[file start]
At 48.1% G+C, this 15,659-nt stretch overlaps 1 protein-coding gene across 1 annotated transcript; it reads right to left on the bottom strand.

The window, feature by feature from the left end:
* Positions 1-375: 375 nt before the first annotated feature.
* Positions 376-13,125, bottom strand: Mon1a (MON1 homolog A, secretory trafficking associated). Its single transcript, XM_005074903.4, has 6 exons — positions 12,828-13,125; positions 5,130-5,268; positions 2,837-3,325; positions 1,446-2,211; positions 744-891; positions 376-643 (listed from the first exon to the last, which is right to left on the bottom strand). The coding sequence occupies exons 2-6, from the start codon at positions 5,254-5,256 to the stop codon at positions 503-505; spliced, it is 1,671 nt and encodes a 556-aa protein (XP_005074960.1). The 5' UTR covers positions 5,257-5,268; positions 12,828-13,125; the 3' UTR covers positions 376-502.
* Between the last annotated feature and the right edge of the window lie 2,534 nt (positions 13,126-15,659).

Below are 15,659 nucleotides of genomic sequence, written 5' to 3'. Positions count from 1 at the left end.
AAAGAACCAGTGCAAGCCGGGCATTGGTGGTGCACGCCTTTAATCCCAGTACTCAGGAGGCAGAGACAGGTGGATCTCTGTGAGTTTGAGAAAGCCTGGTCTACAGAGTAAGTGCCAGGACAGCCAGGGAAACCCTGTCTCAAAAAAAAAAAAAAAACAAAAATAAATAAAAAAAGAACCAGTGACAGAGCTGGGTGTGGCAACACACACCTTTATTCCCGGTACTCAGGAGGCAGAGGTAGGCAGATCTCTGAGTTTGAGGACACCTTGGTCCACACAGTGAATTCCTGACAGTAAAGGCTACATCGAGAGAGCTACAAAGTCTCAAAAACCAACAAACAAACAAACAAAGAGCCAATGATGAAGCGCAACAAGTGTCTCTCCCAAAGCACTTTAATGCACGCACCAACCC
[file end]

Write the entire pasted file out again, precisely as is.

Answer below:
At 48.1% G+C, this 15,659-nt stretch overlaps 1 protein-coding gene across 1 annotated transcript; it reads right to left on the bottom strand.

The window, feature by feature from the left end:
* Positions 1-375: 375 nt before the first annotated feature.
* Positions 376-13,125, bottom strand: Mon1a (MON1 homolog A, secretory trafficking associated). Its single transcript, XM_005074903.4, has 6 exons — positions 12,828-13,125; positions 5,130-5,268; positions 2,837-3,325; positions 1,446-2,211; positions 744-891; positions 376-643 (listed from the first exon to the last, which is right to left on the bottom strand). The coding sequence occupies exons 2-6, from the start codon at positions 5,254-5,256 to the stop codon at positions 503-505; spliced, it is 1,671 nt and encodes a 556-aa protein (XP_005074960.1). The 5' UTR covers positions 5,257-5,268; positions 12,828-13,125; the 3' UTR covers positions 376-502.
* Between the last annotated feature and the right edge of the window lie 2,534 nt (positions 13,126-15,659).

Below are 15,659 nucleotides of genomic sequence, written 5' to 3'. Positions count from 1 at the left end.
AAAGAACCAGTGCAAGCCGGGCATTGGTGGTGCACGCCTTTAATCCCAGTACTCAGGAGGCAGAGACAGGTGGATCTCTGTGAGTTTGAGAAAGCCTGGTCTACAGAGTAAGTGCCAGGACAGCCAGGGAAACCCTGTCTCAAAAAAAAAAAAAAAACAAAAATAAATAAAAAAAGAACCAGTGACAGAGCTGGGTGTGGCAACACACACCTTTATTCCCGGTACTCAGGAGGCAGAGGTAGGCAGATCTCTGAGTTTGAGGACACCTTGGTCCACACAGTGAATTCCTGACAGTAAAGGCTACATCGAGAGAGCTACAAAGTCTCAAAAACCAACAAACAAACAAACAAAGAGCCAATGATGAAGCGCAACAAGTGTCTCTCCCAAAGCACTTTAATGCACGCACCAACCC